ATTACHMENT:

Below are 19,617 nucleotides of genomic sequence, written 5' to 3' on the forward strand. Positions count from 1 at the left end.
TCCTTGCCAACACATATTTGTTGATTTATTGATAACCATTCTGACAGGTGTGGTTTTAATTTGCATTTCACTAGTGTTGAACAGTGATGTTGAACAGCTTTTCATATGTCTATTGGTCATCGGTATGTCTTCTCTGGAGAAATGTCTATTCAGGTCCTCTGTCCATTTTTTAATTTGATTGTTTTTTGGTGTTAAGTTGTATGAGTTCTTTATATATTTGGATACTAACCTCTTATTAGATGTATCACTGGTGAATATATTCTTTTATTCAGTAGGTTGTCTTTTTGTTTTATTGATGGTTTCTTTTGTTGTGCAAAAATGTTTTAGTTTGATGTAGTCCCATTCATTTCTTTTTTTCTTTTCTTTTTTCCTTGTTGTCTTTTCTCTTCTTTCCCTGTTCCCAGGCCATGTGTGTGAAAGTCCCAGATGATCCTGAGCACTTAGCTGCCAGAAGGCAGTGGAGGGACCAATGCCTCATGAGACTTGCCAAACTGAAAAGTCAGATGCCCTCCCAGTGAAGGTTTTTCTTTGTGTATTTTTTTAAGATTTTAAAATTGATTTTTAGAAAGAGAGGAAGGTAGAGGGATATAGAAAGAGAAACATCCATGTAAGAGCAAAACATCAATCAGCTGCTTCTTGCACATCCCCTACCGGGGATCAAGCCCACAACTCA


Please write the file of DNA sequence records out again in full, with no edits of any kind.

Below are 19,617 nucleotides of genomic sequence, written 5' to 3' on the forward strand. Positions count from 1 at the left end.
TCCTTGCCAACACATATTTGTTGATTTATTGATAACCATTCTGACAGGTGTGGTTTTAATTTGCATTTCACTAGTGTTGAACAGTGATGTTGAACAGCTTTTCATATGTCTATTGGTCATCGGTATGTCTTCTCTGGAGAAATGTCTATTCAGGTCCTCTGTCCATTTTTTAATTTGATTGTTTTTTGGTGTTAAGTTGTATGAGTTCTTTATATATTTGGATACTAACCTCTTATTAGATGTATCACTGGTGAATATATTCTTTTATTCAGTAGGTTGTCTTTTTGTTTTATTGATGGTTTCTTTTGTTGTGCAAAAATGTTTTAGTTTGATGTAGTCCCATTCATTTCTTTTTTTCTTTTCTTTTTTCCTTGTTGTCTTTTCTCTTCTTTCCCTGTTCCCAGGCCATGTGTGTGAAAGTCCCAGATGATCCTGAGCACTTAGCTGCCAGAAGGCAGTGGAGGGACCAATGCCTCATGAGACTTGCCAAACTGAAAAGTCAGATGCCCTCCCAGTGAAGGTTTTTCTTTGTGTATTTTTTTAAGATTTTAAAATTGATTTTTAGAAAGAGAGGAAGGTAGAGGGATATAGAAAGAGAAACATCCATGTAAGAGCAAAACATCAATCAGCTGCTTCTTGCACATCCCCTACCGGGGATCAAGCCCACAACTCA